Shifting to Cultural Humility
Cultural humility presents the idea that we’ll never fully understand the experiences of every cultural group that’s different from our own. However, if we acknowledge our lack of understanding, then we can be more open to learning. We can provide more empathy, and do the self-reflection that’s needed to create change.
As more and more mixed race people are brought to the public spotlight, there’s never been a stronger need for cultural humility. Mixed race people are craving for monoracial people to be open to their different life experiences. They’re wishing for more empathy when they share their stories, and begging for people to do their own self-reflection to recognize how they contribute to an often-complicated racial identity development process.
Dos and Don’ts of Cultural Humility for Mixed Race Clients
If you’re working with mixed race clients in your practice, knowing the “right” thing to say can feel overwhelming. But it’s important for clinicians to do the work to make sure they’re creating a space for their clients that feels safe and validating. Here are a few questions you can use in your sessions to make sure you’re practicing cultural humility—and a few things to avoid.
DO SAY: “You said your mother is Black and your father is Latino. What was that like for you growing up?” The most important aspect of cultural humility is demonstrating your willingness to learn something new. When you ask your client to explain their own experience, you’ll help check any assumptions you may already have. It’ll allow you to explore the issue further based on what your client tells you, rather than drawing and acting on your own conclusions.
DO SAY: “When you say people think you aren’t “Asian enough,” what do you think they mean by that? Does that happen often?” Mixed race people are often told in various ways that they’re not “enough” of one race or another in their racial heritage. This poses a serious conflict to resolve for mixed race people. They might feel deeply connected to a racial group and community. But when that connection is questioned by outsiders, it can prompt feelings of insecurity and other coping issues that can impact other areas of their life.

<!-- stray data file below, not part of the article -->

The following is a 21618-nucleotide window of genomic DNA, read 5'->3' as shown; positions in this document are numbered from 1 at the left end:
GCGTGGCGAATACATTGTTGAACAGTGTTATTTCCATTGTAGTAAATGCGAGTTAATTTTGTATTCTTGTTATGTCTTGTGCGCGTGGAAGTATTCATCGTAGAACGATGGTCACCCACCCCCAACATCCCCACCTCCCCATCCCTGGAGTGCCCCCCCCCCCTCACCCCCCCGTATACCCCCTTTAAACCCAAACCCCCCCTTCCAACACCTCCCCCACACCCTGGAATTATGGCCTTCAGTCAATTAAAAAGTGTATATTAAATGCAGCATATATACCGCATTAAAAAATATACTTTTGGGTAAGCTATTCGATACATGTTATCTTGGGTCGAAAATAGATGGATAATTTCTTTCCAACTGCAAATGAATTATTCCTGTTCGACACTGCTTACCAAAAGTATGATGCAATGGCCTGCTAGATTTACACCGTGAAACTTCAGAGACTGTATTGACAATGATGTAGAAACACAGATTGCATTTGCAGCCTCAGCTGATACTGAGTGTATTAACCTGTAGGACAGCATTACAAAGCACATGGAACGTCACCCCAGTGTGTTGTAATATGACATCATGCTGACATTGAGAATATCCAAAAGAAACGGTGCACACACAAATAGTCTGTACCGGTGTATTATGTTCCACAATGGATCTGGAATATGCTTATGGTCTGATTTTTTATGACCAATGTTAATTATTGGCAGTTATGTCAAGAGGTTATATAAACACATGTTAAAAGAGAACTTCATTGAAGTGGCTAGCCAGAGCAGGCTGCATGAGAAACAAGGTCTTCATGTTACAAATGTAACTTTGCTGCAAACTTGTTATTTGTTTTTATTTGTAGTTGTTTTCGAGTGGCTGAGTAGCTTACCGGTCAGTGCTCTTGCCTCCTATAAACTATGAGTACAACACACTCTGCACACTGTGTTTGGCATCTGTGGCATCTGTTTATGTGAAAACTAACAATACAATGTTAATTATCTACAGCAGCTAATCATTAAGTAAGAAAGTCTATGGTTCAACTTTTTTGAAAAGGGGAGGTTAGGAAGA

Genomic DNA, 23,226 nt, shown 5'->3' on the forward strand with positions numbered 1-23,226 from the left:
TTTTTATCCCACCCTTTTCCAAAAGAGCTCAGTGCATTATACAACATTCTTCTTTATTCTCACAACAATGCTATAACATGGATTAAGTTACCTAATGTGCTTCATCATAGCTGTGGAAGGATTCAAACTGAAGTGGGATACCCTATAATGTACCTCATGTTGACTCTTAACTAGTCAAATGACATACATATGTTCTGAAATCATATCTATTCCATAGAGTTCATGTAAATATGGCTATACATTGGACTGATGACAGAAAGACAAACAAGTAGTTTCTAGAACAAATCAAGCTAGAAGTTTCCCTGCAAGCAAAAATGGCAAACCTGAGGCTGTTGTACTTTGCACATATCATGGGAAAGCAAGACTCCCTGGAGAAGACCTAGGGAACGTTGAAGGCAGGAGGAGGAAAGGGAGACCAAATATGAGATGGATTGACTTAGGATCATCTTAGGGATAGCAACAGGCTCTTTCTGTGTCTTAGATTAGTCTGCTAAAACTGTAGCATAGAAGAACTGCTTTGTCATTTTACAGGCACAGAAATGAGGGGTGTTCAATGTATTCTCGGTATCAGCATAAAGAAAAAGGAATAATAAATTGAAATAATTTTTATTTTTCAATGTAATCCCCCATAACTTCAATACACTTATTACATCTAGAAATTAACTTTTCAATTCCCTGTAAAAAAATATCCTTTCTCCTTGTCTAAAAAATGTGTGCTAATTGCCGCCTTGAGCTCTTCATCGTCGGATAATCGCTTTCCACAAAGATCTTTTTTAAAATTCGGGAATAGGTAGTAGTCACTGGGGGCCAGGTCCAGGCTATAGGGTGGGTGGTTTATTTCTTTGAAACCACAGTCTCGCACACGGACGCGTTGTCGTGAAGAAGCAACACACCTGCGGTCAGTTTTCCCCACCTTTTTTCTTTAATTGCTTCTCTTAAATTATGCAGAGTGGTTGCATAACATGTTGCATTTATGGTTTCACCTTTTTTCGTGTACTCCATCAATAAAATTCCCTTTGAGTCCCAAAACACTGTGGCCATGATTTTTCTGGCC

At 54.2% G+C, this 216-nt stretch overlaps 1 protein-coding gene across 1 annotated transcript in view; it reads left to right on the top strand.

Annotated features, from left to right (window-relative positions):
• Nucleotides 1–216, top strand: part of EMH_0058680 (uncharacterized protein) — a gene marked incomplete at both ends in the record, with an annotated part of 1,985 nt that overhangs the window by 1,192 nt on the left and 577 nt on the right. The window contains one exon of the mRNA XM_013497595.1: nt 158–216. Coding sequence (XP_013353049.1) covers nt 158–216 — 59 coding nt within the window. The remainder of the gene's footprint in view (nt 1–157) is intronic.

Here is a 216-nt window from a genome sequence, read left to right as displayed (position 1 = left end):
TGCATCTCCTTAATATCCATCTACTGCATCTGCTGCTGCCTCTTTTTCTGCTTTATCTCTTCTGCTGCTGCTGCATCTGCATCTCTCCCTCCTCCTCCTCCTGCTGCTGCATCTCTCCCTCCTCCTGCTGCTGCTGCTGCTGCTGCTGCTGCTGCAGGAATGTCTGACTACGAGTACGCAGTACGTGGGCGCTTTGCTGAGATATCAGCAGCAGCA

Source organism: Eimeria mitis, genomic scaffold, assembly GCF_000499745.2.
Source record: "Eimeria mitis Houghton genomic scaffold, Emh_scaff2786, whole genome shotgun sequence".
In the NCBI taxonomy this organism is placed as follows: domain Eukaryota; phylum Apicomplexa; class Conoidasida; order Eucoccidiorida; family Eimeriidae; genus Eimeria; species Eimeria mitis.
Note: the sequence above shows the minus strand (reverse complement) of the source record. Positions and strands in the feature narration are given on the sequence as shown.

They may start to exhibit different ways of “proving” their belonging to a certain group, and will need your support to understand that no one has the right to deny them membership to a group they’re already deeply tied to.
DO SAY: “You mentioned you’re mixed race. How do you identify racially? Is this something that’s changed over your lifetime?” It’s common for monoracial people to assume how someone else racially identifies based on how they look. Asking your clients directly how they identify and then listening to any nuances in their answer will help you challenge your understanding about race and how it’s experienced by other people.
DON’T SAY: that you know someone who’s mixed race as a way to indicate you understand their experience. The experiences and identity development process for mixed race people are vastly different from each other, even though they may share some similar experiences. Make sure your comments and questions are focused on your client and their individual experiences.
DON’T SAY: that you find your mixed race client attractive, beautiful, “interesting,” or “exotic,” no matter their gender. Like we saw with my client Tina, comments like these are heard so often by mixed race people that they just feel othered, sexualized, and objectified—not complimented. It can be problematic to comment on the appearance of any client, but such comments can be particularly marginalizing to mixed race clients.
DON’T SAY: that you think your mixed race client is “confused” about their racial identity. If your client brings this up in a session, validate that it can be complex and confusing to navigate their identity. But it’s their environment (their family, neighborhood, etc.) that hasn’t created the space for them to exist as they already are. This isn’t an internal confusion, but rather an imposed expectation that mixed race people are unable to meet. Validate that your mixed race client is a whole person with a rich cultural history, and that they don’t need justification.
True cultural humility in the therapy room takes work, and these dos and don’ts are the tip of the iceberg. But by checking your own assumptions about race and making an effort to center the experience of your mixed race clients, you’re taking the right steps needed to offer your clients the best possible care.
*Tina’s name has been changed to protect her privacy.